Axel Alonso Named Marvel Editor-in-Chief

Posted: January 7, 2011 in Uncategorized

n an unexpected change to start the new year, Marvel Comics today announced that longtime editor Axel Alonso has been promoted to the position of Editor-in-Chief, replacing Joe Quesada in the job. After an over ten-year run at the helm of the company’s publishing, Quesada will continue in his role as Chief Creative Officer for Marvel Entertainment.

A ten-year veteran of the company himself, Alonso got his start in comics at DC’s Vertigo imprint. Alonso recalled in a 2008 interview with CBR that “I worked as a journalist and magazine editor for years before I entered comics. One day, I saw an ad in the New York Times for DC Comics editors and thought it would be fun to interview. I never thought I’d actually be offered a job.”

At Vertigo, Alonso made the most of the mature readers imprint’s allowance for hard-hitting content, editing titles such as “Hellblazer,” “Preacher,” and “100 Bullets.” After being recruited to Marvel in 2000, he went on to champion such titles as Garth Ennis’ “The Punisher” run, the controversial and acclaimed “X-Statix,” J. Michael Straczynski’s “Amazing Spider-Man” and the relaunch of the “Moon Knight” character. In recent years, Alonso has overseen the X-Men line including crossovers such as “Messiah CompleX” and his recent brainchild “Curse of the Mutants.” The editor was promoted to the position of Executive Editor, VP of Editorial almost exactly one year ago, and for the past seven months he has been a constant fixture online and at conventions as one half of “Marvel T&A” with Tom Brevoort including their weekly column here on CBR.

Quesada’s tenure as E-i-C closes with an unquestionable level of success as he stepped into the role formerly held by the likes of Joe Simon, Stan Lee, Jim Shooter, Len Wein and current DC E-i-C Bob Harras when Marvel was in Chapter 11 bankruptcy. Over his decade as the publisher’s chief editor, Quesada helped revitalize Marvel’s line, expand their trade and graphic novel program and lead into the current phase of big event comics.

Last year after being given the additional job of CCO, Quesada told CBR “With my increased travel schedule over the last year plus, I’ve only been able to work with the publishing division in a more macro sense, or as you put it, a more, “big picture,” sense. During this time, Tom and Axel have been handling the more detailed functions of the stories within our comics. My role has been one in which I work on the larger stories and the overall flavor and feel of our books and universe.”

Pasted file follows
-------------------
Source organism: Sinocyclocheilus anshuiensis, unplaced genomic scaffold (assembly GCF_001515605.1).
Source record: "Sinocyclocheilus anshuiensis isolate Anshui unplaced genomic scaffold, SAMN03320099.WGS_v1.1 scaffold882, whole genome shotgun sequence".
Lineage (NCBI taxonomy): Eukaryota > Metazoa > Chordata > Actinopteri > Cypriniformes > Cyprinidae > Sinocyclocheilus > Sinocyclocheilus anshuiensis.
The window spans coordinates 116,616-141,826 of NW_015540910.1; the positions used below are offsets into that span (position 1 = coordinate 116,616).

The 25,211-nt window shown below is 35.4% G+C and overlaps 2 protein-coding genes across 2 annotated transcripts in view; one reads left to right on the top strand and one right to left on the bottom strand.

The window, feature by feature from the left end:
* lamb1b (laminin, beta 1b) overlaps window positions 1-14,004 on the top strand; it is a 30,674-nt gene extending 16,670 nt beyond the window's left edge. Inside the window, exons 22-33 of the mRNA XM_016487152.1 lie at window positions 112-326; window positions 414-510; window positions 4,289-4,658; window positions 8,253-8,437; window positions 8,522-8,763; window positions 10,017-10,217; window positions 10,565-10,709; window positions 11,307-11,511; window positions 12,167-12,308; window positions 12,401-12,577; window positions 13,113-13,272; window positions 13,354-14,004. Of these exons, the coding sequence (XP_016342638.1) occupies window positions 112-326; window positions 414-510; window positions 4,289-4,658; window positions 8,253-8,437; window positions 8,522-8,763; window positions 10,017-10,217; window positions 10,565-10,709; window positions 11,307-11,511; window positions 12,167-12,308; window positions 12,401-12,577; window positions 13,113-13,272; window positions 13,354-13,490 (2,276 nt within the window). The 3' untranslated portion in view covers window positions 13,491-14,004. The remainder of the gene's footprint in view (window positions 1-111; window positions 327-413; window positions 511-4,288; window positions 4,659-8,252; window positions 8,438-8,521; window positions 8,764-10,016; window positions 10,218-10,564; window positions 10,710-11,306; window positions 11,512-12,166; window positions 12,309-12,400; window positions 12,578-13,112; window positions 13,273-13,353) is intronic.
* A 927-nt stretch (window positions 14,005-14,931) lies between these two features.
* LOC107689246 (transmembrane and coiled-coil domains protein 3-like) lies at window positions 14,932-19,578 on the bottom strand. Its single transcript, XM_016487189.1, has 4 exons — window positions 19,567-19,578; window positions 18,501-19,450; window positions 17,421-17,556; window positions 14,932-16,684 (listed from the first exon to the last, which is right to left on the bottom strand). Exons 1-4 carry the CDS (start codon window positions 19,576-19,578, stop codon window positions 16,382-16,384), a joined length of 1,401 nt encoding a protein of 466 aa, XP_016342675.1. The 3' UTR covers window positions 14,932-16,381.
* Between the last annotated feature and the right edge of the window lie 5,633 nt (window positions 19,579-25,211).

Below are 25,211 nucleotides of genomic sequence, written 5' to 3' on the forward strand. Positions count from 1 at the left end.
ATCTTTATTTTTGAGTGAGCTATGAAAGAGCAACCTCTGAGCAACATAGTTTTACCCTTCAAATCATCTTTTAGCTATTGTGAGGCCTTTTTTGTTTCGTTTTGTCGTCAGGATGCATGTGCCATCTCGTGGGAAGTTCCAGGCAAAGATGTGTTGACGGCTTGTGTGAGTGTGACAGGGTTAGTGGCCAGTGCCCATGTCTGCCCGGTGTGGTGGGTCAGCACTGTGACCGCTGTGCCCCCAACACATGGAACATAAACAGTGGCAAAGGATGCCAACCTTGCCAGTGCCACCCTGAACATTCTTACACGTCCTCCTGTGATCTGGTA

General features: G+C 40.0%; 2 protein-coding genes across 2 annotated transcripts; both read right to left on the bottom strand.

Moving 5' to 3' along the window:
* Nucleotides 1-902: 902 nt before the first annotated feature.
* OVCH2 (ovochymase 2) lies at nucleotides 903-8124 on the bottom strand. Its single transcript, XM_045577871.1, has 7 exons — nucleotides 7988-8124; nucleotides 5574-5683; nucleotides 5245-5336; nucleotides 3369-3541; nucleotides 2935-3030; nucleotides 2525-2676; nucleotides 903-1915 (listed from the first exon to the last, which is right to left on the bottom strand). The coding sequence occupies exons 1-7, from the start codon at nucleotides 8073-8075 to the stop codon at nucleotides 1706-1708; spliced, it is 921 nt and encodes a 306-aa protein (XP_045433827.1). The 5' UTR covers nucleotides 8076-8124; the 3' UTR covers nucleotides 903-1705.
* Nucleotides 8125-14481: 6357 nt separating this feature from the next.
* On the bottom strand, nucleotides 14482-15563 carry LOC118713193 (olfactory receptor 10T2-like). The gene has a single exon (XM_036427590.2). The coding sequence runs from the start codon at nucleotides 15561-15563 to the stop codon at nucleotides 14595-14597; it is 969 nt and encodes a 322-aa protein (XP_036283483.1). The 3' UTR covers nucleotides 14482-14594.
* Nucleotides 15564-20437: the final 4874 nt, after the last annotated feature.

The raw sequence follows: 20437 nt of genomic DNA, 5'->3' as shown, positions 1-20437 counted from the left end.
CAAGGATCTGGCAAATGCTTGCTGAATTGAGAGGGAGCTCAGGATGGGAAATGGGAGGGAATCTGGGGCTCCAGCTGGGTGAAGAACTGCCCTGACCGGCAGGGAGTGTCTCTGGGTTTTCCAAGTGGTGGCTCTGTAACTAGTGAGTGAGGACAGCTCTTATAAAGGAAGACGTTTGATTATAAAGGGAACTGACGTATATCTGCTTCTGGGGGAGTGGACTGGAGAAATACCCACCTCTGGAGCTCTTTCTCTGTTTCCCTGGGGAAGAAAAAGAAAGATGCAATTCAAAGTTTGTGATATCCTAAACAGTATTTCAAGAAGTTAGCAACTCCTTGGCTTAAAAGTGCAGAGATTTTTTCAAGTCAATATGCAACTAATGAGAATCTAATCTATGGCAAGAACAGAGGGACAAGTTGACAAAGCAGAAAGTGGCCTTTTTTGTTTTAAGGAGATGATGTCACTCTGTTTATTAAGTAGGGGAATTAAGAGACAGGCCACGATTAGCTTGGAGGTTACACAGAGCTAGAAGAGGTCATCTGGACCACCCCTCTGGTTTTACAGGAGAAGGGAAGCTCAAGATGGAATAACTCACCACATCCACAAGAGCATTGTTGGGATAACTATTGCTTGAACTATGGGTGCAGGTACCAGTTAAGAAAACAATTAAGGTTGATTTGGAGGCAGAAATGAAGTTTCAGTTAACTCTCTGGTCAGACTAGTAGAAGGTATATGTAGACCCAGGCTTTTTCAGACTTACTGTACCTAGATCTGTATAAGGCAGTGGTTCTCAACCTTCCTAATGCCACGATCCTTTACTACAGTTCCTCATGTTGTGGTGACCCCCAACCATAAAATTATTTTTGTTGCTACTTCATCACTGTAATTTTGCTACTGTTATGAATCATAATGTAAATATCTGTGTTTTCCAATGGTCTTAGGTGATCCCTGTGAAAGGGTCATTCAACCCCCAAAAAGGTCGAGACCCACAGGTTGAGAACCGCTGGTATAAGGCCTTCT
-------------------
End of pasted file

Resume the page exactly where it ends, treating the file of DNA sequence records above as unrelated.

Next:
And then back in September on the occasion of Alonso’s 10th Anniversary with the House of Ideas, Quesada had this to say about his now successor for T&A: “When I first came to Marvel — when Jimmy Palmiotti and I put out those first Marvel Knights books — we were on top of the world and feeling like there was no one better at making comics than us. Well, except that there was this one guy, some dude at DC named Axel Alonso…

“…I hated him with a passion.

“Not just any hatred, but a hatred of burning, inexhaustible passion that knew no limits and had no bounds. Now mind you, I never even met the guy.

“So, why you ask? Why was I so obsessed, so infuriated with this Axel Alonso? Simple, he was putting out some of the best darn comics in the business. The kind of comics that I would have attempted to do if I had been at Vertigo. In short, the kind of comics that I loved reading. Oh, and I read them, I read them all, every damn Axel Alonso-edited comic, and with each turn of the page, with each captivating and compelling moment, my hatred grew. Oh, but it got worse. You see, Jimmy and I were aggressive recruiters, we went after the brightest and best creators and we got a lot of them. But, every once in a while we’d come across someone who had worked with this Alonso and I would always ask, what was he like? To the person the answer always came back the same, ‘He’s the best @#$#ing editor I have ever worked with.’

“There was no escaping it.

“On the day that Bill Jemas tapped me on the shoulder to become E-I-C of Marvel, we knew we had a lot of rebuilding to do. Yes, we had a few amazingly strong editors who would help us come back from the abyss, but not enough to get us over the hump, there was still a piece missing. Like a professional sports franchise in need of a lift, we talked about recruiting a star, my list started and ended with the man I hated most.

“When Axel and I finally did meet, we hit it off famously. We were kindred spirits. Our idea of what comics should be and where they needed to go were the same, he just used bigger words than me. He was smart…damn, I hated that too! It wasn’t long before he took the leap and joined us on our wild strange trip and thank goodness he did, we couldn’t have done it without him. He was that missing piece that we needed. From a strictly selfish point of view, there was something about the mix, something about Tom Brevoort and now Axel, the yin and yang, the devil and angel on my shoulders, that made for a magic combination and made me a better E-i-C in the process or at least made me look that way.

“Today, what can I say, I love the guy, and the truth of the matter is that he is one of the very best story editors who has every graced this industry just don’t ask me to ever admit it.”


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